Klein diplomatically credits a large number of people for getting the task force to its present position. Some of the new protocols, he says, are very complicated and required the cooperation of numerous organizations. He also notes that those in Mason''s group were "instrumental in that they always kept the issue in front of the public''s eye." They were the "squeaky wheel, the voice of society''s conscience," he says.
Jay Foss concurs. An ad hoc task force member and treasurer of the Monterey chapter of the Alliance for the Mentally Ill, he says the Mason group "kept our noses to the grindstone." He concedes that he saw some "heel dragging" on the part of police early in the process. But in the end, he says, "everyone got together in a most impressive way. This is one of the greatest community efforts we''ve seen."
Mason still points to the fact that the task force was a proverbial day late; last year, as the task force worked away on its protocols, Joe Hernandez became the fifth mentally ill man to be killed by local law enforcement when he was shot multiple times by Salinas police officers.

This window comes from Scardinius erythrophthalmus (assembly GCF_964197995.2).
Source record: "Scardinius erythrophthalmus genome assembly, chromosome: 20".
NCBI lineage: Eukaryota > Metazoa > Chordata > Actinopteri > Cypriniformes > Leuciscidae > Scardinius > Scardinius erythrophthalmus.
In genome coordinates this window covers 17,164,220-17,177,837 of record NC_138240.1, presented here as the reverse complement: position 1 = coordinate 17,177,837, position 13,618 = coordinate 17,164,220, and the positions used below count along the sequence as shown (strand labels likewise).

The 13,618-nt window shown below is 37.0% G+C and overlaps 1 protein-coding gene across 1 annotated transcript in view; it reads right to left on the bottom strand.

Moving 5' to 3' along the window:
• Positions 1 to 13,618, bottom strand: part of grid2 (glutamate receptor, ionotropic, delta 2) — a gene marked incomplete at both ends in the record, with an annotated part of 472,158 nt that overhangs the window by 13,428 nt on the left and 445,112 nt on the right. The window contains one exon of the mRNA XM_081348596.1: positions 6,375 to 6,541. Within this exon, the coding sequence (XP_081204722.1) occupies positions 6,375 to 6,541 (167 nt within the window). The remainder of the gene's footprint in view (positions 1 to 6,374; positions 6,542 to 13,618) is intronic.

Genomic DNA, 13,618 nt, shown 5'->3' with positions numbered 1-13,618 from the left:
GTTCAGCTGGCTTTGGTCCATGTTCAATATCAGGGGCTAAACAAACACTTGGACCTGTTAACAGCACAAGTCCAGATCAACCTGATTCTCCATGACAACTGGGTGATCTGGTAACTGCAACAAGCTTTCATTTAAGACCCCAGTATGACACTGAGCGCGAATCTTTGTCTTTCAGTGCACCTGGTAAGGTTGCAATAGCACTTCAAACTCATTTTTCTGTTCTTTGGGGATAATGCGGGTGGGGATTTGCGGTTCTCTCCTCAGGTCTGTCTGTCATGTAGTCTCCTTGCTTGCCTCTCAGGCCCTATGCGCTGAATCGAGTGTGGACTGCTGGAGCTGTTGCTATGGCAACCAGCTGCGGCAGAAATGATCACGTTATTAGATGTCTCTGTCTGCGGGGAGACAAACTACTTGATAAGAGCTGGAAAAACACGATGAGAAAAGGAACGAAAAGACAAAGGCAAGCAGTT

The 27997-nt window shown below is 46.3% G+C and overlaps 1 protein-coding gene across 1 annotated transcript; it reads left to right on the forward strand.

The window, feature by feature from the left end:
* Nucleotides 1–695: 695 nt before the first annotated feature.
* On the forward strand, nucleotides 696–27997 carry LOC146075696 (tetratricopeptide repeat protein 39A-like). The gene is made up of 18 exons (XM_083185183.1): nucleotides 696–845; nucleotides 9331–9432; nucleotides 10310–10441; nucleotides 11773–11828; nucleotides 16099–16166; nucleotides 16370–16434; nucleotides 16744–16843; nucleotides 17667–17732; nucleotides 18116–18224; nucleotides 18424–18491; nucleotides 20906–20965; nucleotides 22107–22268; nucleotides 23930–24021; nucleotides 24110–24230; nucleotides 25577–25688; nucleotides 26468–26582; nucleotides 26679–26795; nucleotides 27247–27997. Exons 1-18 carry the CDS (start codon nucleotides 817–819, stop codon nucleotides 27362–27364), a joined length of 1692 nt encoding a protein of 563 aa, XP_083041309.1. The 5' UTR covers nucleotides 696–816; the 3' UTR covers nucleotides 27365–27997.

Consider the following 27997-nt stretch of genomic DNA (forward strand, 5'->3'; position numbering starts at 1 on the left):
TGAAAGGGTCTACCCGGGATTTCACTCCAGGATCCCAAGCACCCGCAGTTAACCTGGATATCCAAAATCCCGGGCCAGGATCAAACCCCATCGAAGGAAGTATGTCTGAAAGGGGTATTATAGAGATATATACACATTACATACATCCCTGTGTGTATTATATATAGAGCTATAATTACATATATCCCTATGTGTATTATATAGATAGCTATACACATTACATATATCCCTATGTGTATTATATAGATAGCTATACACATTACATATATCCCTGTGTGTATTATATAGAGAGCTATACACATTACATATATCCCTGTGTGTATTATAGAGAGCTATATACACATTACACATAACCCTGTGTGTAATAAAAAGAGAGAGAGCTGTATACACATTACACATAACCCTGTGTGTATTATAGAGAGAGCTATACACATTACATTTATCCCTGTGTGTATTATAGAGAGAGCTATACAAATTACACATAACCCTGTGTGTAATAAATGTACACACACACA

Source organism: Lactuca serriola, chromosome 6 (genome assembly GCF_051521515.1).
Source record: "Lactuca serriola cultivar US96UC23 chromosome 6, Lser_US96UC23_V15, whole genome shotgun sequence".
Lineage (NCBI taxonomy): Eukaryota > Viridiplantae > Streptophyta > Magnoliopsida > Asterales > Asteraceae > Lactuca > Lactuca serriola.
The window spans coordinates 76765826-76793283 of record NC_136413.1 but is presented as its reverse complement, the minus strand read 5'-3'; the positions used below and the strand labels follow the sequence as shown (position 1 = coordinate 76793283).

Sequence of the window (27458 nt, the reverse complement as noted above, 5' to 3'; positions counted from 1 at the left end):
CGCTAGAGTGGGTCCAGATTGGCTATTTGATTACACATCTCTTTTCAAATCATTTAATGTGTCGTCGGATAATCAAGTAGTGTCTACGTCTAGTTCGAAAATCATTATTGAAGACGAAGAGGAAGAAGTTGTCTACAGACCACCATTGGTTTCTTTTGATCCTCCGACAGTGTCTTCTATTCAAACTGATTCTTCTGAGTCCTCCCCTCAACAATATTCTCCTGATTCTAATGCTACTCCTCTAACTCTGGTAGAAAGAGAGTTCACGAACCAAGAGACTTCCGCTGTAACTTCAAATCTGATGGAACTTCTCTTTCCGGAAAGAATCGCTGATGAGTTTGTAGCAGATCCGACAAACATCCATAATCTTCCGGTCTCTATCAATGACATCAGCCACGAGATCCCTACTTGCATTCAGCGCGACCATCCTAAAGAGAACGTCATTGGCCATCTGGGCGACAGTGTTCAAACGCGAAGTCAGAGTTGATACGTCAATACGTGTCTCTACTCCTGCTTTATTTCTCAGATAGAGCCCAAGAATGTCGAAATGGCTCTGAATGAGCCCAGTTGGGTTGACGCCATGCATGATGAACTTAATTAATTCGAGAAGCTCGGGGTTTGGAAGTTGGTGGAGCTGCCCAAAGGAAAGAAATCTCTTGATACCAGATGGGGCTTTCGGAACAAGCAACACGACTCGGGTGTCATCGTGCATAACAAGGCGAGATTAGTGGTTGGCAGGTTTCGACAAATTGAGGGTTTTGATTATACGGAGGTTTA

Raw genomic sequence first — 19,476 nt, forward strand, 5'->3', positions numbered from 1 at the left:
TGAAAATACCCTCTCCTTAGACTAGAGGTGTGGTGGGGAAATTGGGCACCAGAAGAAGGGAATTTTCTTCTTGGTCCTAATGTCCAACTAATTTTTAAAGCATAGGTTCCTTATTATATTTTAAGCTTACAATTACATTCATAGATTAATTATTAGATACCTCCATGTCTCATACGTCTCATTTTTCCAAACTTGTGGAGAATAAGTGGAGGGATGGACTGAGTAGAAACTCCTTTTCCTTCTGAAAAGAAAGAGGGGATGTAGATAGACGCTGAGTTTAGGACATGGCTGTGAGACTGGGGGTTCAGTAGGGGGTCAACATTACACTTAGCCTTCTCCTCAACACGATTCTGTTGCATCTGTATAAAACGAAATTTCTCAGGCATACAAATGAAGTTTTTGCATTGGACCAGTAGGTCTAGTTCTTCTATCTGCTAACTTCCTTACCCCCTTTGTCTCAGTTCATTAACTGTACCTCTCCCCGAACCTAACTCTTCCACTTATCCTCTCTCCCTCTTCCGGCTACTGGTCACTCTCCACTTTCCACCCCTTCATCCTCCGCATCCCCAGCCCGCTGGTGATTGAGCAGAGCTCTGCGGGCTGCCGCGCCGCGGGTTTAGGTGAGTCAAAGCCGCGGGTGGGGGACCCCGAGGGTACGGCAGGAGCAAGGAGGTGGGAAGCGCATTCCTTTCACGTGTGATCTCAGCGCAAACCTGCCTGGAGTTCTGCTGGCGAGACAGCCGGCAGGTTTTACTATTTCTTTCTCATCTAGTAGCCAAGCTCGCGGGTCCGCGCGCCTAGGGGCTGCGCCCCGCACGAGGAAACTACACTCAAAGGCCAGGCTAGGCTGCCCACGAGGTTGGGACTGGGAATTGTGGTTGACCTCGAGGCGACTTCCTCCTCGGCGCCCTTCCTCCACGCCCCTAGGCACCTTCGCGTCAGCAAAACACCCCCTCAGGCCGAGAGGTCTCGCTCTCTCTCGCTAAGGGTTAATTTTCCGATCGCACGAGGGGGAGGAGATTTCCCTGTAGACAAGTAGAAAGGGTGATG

Fortunately, no one is saying the plan is a dollar short. Everyone thinks the new protocols are a big step in the right direction. Says Mason, the establishment of the new program means "these unfortunate [mentally ill] people will not have died in vain."
Yet both Mason and Vaughn, Jr. say they will remain vigilant to ensure that all the new agreements are fully implemented. "People''s consciousness is raised now," says Vaughn Jr. "But that will fade."
Vaughn Jr. says he also remains concerned that the mental health department is not implementing any new training policies for its social workers. The Vaughn family claims that mistakes made by county social workers fed into the events that led to his father''s death, although interim director of health, Robert Egnew, responds that the county already has a training program for new staffers.
Most of all, Vaughn Jr. hopes that public attitudes about the mentally ill can be changed. He asserts that one of the most misunderstood issues about mentally ill people is that they are not important family members.
"My father, despite being mentally ill, was the head of our household," he says.